In The Outsiders what does Ponyboy value? 

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Ponyboy values his brothers, fellow members of the Greaser gang, and the countless number of adolescents throughout the country who struggle to be accepted by society . Since Ponyboy's parents died in a tragic car accident, his two brothers are the only members of his immediate family still alive. Despite...

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Ponyboy values his brothers, fellow members of the Greaser gang, and the countless number of adolescents throughout the country who struggle to be accepted by society. Since Ponyboy's parents died in a tragic car accident, his two brothers are the only members of his immediate family still alive. Despite his altercations with Darry, Ponyboy cherishes and appreciates his oldest brother enough to repair their relationship. Ponyboy also loves Sodapop and feels comfortable confiding in him. The members of the Greaser gang act as Pony's extended family, and he values his relationship with each member, particularly Johnny. While Pony and Johnny are hiding out on Jay Mountain, he grows closer to Johnny and the two boys develop a lasting bond. Ponyboy also learns to appreciate and value Dally, who is the most callous, reckless member of the gang. Following the traumatic deaths of Johnny and Dally, Ponyboy thinks about the numerous boys throughout the country in similar situations. He values and cares about the adolescents who are considered "hoods" and have a bleak future, which is why he ends up writing the novel to give them hope.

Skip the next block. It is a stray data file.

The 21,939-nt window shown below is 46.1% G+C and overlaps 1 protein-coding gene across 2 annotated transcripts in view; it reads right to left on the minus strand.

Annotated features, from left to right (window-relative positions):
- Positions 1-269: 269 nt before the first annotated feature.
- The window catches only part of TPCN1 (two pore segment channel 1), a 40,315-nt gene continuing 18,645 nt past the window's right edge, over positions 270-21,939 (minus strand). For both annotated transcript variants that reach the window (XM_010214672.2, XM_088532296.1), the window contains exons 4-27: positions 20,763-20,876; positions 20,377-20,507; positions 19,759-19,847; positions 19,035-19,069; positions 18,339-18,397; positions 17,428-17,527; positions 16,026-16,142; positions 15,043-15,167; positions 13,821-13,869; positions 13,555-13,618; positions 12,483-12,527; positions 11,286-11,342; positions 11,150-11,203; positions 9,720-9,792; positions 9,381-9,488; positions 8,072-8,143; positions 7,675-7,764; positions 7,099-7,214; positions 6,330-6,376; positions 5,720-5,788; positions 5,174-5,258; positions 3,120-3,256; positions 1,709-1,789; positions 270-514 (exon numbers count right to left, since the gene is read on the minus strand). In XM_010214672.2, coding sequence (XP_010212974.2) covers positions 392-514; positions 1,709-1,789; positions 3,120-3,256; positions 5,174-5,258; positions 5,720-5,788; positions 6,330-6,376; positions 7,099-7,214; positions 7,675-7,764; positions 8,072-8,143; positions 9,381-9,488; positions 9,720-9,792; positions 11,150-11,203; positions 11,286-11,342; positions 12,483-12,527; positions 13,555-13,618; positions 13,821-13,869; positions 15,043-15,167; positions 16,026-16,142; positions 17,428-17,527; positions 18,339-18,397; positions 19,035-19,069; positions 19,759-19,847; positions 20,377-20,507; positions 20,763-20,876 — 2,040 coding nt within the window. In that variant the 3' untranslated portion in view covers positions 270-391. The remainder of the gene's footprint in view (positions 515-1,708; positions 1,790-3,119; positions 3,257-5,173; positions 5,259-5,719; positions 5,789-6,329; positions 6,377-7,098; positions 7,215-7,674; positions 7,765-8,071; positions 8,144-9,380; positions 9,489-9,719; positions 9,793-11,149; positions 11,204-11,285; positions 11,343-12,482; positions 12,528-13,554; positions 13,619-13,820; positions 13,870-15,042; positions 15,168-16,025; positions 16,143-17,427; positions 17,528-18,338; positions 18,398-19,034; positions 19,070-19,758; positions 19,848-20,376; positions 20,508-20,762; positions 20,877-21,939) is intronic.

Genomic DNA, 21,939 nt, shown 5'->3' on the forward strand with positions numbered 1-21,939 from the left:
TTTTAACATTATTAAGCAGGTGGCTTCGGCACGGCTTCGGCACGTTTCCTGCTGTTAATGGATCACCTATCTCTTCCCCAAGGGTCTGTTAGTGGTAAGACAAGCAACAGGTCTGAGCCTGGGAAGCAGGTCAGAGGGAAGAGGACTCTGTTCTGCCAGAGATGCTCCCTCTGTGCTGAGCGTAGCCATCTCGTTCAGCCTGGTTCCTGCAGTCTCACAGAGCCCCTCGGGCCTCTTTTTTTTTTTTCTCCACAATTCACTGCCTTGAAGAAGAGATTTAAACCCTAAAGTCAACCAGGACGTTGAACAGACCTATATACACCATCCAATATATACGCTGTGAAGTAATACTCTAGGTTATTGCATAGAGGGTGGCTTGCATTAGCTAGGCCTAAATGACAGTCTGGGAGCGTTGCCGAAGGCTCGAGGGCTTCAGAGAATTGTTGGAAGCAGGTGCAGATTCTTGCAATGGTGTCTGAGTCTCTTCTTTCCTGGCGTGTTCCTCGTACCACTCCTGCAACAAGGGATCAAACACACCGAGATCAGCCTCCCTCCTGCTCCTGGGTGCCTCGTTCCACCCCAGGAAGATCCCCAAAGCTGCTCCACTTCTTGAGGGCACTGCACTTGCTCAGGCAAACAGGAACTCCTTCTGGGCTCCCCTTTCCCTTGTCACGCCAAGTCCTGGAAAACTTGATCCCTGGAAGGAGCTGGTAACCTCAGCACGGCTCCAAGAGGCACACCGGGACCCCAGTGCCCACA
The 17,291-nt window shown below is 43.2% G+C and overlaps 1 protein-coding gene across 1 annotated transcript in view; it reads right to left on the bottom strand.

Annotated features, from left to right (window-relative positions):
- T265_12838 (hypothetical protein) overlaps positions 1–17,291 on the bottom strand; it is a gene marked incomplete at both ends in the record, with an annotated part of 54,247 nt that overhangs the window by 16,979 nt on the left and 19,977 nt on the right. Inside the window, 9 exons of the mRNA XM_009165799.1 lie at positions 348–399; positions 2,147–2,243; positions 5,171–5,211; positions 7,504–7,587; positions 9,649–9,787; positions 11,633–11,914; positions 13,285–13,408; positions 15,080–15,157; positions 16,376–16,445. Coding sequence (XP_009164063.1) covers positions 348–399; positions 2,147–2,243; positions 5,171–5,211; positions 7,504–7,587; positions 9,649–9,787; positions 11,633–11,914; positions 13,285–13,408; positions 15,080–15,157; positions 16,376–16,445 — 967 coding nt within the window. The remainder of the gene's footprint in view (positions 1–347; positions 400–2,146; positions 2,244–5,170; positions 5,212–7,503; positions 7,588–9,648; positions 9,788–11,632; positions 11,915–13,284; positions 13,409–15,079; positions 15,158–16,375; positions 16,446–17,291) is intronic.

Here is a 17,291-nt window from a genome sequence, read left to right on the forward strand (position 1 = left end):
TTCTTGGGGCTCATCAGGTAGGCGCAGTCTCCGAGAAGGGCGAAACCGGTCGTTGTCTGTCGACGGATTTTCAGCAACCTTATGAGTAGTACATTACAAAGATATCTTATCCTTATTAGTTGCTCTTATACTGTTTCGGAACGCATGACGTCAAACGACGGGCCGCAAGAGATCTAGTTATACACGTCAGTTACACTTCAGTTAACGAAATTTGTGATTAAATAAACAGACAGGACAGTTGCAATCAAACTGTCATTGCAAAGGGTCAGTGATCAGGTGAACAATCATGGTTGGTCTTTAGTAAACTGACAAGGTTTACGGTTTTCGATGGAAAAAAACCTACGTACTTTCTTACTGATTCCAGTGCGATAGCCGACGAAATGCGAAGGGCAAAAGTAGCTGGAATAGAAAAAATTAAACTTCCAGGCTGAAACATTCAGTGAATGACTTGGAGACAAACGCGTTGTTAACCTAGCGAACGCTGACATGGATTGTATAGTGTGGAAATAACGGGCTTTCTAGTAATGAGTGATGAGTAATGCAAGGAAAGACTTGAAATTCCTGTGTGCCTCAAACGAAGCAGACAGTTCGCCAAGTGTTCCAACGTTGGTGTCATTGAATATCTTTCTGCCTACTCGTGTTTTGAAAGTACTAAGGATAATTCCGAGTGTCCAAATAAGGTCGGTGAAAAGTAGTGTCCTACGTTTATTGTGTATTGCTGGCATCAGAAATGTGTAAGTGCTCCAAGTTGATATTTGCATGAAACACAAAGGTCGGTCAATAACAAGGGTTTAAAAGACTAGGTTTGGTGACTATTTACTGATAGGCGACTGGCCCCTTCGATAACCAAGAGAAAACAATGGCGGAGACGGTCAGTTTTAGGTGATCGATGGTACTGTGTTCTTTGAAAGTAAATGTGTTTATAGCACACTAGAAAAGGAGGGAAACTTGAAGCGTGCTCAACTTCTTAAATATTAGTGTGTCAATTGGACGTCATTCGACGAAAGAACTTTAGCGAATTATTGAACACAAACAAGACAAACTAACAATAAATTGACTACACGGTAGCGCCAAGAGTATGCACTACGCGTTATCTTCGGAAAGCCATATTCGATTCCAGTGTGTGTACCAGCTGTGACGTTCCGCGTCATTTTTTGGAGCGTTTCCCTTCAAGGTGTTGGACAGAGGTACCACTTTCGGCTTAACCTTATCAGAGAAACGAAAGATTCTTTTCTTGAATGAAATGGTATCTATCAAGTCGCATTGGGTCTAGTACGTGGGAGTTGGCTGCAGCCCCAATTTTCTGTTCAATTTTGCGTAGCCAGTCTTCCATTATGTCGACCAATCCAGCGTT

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Ponyboy values family and friendship.  He is actually a very sensitive young man.  His family is quite unorthodox, since his parents are dead.  So his brothers are important to him.  Likewise, Ponyboy’s friends and gang, the Greasers, are also important to him.  The Greasers are more of a socioeconomic distinction than anything else.

Unlike other Greasers, Ponyboy values dreams.  He is interested in books and movies.  He likes to imagine another life.  Being in a gang is not the most important thing to Ponyboy.  It is about survival as much as identity.  However, it is an irrevocable part of his identity.  When he meets Cherry, he begins to wonder how important class distinction really is.

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